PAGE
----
He lets the Magna Carta, the Declaration of Independence and the Bill of Rights bellow for themselves. He follows the development of Habeas Corpus, and lets us contrast this with Guantanamo. As you would expect with a judge, everything, eventually becomes either right or wrong. The ambiguity of the West's response to Terrorism is anathema to him. Let the Sky's fall.
So, in my praise of this book ,also comes my reservation. Individuals allow their behaviour in societies be guided by laws, to which they have some input and to which they give consent. If done impartially, judgements can be accepted. Laws made by dictators are invalid from their inception, (so, no, you cant just be obeying orders). Fine on the first bit, what do you do about the second bit?
So the specific unease. What do we do about assassinations ordered by democratically elected politicians, done in the name of protecting society from terrorists? How far do we go?
I write this in the week when Osama Bin Laden was killed. I am not sure if the killing was legal, per se, though I can see how it was justified. I think that if he had been captured alive, there would have been an almighty legal tangle about where to jail him, where to try him etc. And yet he was a homicidal maniac, with quite a following. Also I am aware of the Tunisian revolution, sparked by a youth committing suicide in despair at this treatment by a corrupt government. The rule of the people overthrew the government, not the rule of law.
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3 of 3 people found the following review helpful
5.0 out of 5 stars The Law is King - Long live the King 19 Dec 2012
I have never read a book more enlightening with respect to how the world of humans works - and how it got to work that way. It starts with a very broad overview of the concept of the Rule of Law:

"...that all persons and authorities within the state, whether public or private, should be bound by and entitled to the benefit of laws publicly made, taking effect (generally ) in the future and publicly administered in the courts."

and its origins and formulation:

"It is better for the law to rule than one of the citizens" - Aristotle

and what happens when it fails:

"The hallmarks of a regime which flouts the rule of law are, alas, all too familiar: the midnight knock on the door, the sudden disappearance, the show trial, the subjection of prisoners to genetic experiment, the confession extracted by torture...."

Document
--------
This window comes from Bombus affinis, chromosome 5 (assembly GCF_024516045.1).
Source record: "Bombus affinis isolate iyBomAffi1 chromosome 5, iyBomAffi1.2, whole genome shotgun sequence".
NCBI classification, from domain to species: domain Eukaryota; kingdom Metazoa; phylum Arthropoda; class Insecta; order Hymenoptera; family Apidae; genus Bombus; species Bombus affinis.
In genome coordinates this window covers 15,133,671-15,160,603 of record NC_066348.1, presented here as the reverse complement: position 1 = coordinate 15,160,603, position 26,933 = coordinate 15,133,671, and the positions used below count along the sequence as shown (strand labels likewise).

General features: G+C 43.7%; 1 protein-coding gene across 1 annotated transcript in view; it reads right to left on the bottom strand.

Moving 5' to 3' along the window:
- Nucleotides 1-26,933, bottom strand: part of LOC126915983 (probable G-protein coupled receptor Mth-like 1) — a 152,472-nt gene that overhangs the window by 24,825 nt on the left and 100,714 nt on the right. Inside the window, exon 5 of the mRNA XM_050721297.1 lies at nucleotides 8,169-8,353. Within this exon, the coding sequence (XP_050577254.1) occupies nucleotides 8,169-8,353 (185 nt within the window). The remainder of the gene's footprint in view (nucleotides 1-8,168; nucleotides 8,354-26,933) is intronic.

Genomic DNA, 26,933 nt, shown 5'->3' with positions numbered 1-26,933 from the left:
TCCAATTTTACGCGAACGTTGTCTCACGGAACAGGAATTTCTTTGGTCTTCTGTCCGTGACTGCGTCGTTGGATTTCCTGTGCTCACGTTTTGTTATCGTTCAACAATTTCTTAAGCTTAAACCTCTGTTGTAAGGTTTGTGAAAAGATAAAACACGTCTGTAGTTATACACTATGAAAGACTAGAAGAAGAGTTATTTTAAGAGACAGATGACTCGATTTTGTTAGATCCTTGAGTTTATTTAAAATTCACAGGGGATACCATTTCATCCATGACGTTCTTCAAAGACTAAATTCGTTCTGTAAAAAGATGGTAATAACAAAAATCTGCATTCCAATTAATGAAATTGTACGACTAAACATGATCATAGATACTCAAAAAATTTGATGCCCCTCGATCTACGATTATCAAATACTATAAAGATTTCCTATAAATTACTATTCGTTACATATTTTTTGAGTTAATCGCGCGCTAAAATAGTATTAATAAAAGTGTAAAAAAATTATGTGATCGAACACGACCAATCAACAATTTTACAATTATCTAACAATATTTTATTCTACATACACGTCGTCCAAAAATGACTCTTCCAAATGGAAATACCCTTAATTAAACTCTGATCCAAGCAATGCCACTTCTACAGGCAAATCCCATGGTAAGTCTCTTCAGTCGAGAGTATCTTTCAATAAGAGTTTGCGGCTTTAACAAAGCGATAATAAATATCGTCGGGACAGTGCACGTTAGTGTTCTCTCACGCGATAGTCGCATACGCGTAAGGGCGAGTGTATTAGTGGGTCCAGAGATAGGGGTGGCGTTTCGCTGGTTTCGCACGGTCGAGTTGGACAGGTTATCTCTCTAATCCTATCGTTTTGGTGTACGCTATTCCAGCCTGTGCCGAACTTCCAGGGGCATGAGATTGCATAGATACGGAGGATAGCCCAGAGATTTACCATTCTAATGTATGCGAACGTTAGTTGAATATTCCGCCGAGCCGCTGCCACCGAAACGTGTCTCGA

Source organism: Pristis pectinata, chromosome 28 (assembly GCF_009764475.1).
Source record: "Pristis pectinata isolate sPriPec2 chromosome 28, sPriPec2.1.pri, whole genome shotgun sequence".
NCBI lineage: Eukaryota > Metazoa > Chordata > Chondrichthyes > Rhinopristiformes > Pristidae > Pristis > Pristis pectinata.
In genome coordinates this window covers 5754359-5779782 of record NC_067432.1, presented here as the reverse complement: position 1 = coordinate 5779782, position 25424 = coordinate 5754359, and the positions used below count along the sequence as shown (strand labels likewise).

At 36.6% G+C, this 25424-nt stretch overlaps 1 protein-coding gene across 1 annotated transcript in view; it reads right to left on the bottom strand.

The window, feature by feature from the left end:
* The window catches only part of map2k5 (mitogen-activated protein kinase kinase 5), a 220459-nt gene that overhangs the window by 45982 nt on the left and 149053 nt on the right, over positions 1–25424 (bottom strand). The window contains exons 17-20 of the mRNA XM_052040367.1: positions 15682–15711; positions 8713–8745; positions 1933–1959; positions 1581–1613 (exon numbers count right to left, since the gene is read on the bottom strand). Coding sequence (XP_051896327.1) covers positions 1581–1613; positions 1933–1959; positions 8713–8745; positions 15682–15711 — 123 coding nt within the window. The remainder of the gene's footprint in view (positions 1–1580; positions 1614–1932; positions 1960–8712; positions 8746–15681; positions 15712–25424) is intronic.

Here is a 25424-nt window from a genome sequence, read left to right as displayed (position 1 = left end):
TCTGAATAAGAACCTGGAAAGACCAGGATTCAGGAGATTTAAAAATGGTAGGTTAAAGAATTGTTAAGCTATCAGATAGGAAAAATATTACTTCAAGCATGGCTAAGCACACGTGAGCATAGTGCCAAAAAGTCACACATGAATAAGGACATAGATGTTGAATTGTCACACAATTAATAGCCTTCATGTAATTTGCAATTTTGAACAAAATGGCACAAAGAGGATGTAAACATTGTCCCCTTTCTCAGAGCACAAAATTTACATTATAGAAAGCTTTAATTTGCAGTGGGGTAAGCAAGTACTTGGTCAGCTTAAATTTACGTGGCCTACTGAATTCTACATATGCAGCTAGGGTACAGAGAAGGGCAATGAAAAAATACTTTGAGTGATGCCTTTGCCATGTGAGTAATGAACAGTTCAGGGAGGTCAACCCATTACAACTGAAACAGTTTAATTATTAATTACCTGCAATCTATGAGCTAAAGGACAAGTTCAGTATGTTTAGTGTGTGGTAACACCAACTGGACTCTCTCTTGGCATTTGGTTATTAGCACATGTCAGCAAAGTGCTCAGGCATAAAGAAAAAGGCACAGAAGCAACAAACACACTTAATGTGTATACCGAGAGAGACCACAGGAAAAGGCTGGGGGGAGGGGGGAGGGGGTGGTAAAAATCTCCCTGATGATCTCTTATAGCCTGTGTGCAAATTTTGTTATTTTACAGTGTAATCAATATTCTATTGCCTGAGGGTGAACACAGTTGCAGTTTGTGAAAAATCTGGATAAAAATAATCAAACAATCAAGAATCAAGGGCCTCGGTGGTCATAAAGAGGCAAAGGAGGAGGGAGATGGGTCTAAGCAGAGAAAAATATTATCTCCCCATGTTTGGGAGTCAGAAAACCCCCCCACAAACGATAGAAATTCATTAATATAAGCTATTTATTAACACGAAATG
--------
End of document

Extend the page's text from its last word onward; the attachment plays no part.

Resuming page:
The second chapter describes the legal milestones in its development from the Magna Carta to the Universal Declaration of Human Rights. A key feature is that it seems few of the participants thought they were being especially innovative. The bulk of the book is concerned with working through the various aspects such as due process and a fair trial. A lot of attention is paid to human rights and I was actually surprised how uncontroversial they should be. It becomes obvious that really not even the poorest countries have any excuse not to uphold these ideals.

Inevitably there is a long chapter on the US and UK response to the terrorism, in which it becomes clear that both countries in different ways have helped the terrorist cause by gnawing away at our liberty.
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Most Recent Customer Reviews
5.0 out of 5 stars Five Stars
wife liked it
Published 10 days ago by A. Valkov
5.0 out of 5 stars Five Stars
great value and fast delivery
Published 1 month ago by Brenda2812
1.0 out of 5 stars PC GILLIAN WEATHERLEY
Published 2 months ago by CENTRAL LONDON MAN
5.0 out of 5 stars Cutting Edge Views from a Leader in the Field
This is analysis of the rule of law at its best from one of the leading
legal thinkers of our age.
Published 5 months ago by mary vogel
5.0 out of 5 stars Excellent
Very thorough exposition of the rule of law in England and the possible conflict with the supremacy of parliament. Very good.
Published 7 months ago by Paul
5.0 out of 5 stars Great book.
Bought this as I had lost my old copy, it is a MUST read, even if you are not interested in 'law' it is amazing.
Published 8 months ago by TheVimtoMan
4.0 out of 5 stars Great Book, and not just for those doing law
I chose this rating because i found the book to be very informative, but i didn't give it the full 5 stars because it requires a lot of concentration to read the book fully, and... Read more
Published 9 months ago by B22
5.0 out of 5 stars top book
very informative book a great read ,this was a great help in helping me with my work towards my law degree
Published 9 months ago by mr geoff howkins
5.0 out of 5 stars Excellent book
Written by the true Master himself. This is essential reading for all citizens and certainly for all those interested in law. Read more
Published 10 months ago by Captain Walker
4.0 out of 5 stars Excellent, but not quite what I was looking for
This is a very interesting book, written in a clear style. Although the writing bears the marks of a very distinguished legal mind it is not stuffy and not obscure. Read more
Published 10 months ago by John Ogden